Q: We have a unique job posting and are looking to broaden our reach. Any insights or recommendations for outlets to post to would be greatly appreciated.

A: Washington Nonprofits recently hired for several positions. We wanted to broaden our reach and recruit diverse candidates. With that intention in mind, we published job postings in community-based publications around Washington state. We ran ads in Black Lens News, The Fig Tree, and South Seattle Emerald. Community-specific publications can be great ways to reach candidates from diverse populations and show your support for their community.

Abby Engers, writing for Mac’s List, encourages nonprofits to track how candidates are finding their job openings and expand their reach using “Hispanic, Asian, Veterans or disabled Americans websites, or by hosting job fairs in typically overlooked communities.“

We recently asked our applicants “Where did you hear about this posting?” We learned that applicants found our job postings through LinkedIn, Idealist, personal reference, Indeed, or on our website.

Posting on social media is helpful too, especially Facebook and LinkedIn. “We’re Hiring” posts were top performers in terms of engagement. (We use free posts to our platforms rather than paid posts.) People who are connected to networking groups can easily share the posting with potential candidates on those platforms. Ask staff and board members to share those posts with their networks with a personal story. (Another good reason to have board members who are rooted in diverse communities!)

Wherever you decide to post your job openings, think about each sites’ audiences and whether they overlap with the qualifications your organization is looking for. If the job description requires experience in the nonprofit field or a subsector, go where nonprofit professionals are likely to look, like Idealist. If you’re looking for someone with a degree in nonprofit leadership, advertise at the schools that offer those programs, like Seattle University, Washington State University, and University of Washington. However, if someone with lived experience in a specific community would be just as valuable if not moreso, then ask yourself whether the degree is really required. Would equivalent experience add valuable perspectives to your staff? If so, consider where people get their news, whether it’s radio or Facebook.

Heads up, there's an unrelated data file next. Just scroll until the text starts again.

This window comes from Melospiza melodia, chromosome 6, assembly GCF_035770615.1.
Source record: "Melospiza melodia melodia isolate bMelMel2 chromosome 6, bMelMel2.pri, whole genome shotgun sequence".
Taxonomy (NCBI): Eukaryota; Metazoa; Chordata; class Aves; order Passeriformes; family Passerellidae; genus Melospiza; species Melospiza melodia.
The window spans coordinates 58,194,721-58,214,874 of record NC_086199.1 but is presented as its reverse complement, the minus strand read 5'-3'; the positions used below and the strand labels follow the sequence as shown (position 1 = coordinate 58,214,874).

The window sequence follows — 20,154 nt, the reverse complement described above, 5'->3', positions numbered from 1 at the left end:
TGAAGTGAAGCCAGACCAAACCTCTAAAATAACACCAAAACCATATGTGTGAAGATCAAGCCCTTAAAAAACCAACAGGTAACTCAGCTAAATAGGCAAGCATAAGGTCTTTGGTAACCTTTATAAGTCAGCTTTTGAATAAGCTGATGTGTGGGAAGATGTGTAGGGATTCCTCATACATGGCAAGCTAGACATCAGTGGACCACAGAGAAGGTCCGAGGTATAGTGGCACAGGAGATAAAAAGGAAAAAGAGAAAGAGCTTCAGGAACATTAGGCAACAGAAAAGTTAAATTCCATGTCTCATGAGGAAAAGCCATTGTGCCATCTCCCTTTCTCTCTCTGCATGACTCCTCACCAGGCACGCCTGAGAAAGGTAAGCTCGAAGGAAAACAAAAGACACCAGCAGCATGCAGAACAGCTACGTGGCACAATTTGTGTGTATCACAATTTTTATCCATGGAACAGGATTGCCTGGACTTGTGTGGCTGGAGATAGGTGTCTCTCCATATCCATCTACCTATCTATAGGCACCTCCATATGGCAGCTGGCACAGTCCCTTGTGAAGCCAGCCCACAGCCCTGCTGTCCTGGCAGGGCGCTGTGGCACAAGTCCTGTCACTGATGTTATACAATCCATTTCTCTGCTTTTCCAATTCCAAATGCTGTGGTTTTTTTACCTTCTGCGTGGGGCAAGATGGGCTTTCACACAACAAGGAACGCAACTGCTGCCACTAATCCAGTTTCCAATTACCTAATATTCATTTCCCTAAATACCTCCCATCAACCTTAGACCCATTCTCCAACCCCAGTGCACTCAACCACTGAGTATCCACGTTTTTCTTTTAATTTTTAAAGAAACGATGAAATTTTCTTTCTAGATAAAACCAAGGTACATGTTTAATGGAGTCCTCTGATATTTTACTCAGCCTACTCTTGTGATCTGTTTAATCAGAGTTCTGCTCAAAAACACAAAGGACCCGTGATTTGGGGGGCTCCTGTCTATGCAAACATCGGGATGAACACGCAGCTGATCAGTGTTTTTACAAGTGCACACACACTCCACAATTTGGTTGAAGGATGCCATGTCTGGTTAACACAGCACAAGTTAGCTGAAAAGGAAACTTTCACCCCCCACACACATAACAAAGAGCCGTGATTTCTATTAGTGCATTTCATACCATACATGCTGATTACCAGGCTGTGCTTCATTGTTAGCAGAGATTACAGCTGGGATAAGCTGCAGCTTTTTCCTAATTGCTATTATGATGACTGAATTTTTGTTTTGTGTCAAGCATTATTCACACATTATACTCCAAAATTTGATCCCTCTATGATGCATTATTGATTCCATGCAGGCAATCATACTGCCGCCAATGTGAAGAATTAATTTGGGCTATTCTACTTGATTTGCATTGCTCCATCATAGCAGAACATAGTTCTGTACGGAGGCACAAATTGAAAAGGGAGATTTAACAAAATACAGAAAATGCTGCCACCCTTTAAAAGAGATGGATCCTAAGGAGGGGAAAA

Remember that some job boards have a regional focus. In our case, we wanted our staff to better reflect the diverse regions of our state, so we put greater emphasis on Central and Eastern Washington. If your job can be truly remote or people would be willing to relocate for it, consider expanding the geographic spread of your postings.

Learning Manager Julia Hunter compiled a list of places to advertise nonprofit jobs:



Higher education:

  • EvansJobs, students and alumni of University of Washington Evans School of Public Policy & Governance
  • Handshake, a shared job board that reaches students and alumni from Washington State University, Seattle University, and more


If you’d like to change the nonprofit sector’s lack of diversity, we invite you and your colleagues to join our webinar on Race and Racism in the Nonprofit Sector on October 8, 2021.

We’re not experts, but we’re learning and sharing what we know. What would you add? What have you found most effective? Send us an email!


“Diversity Hiring is More Than a Checkbox. Building A Diversity, Equity, and Inclusion Recruiting Strategy” by Abby Engers

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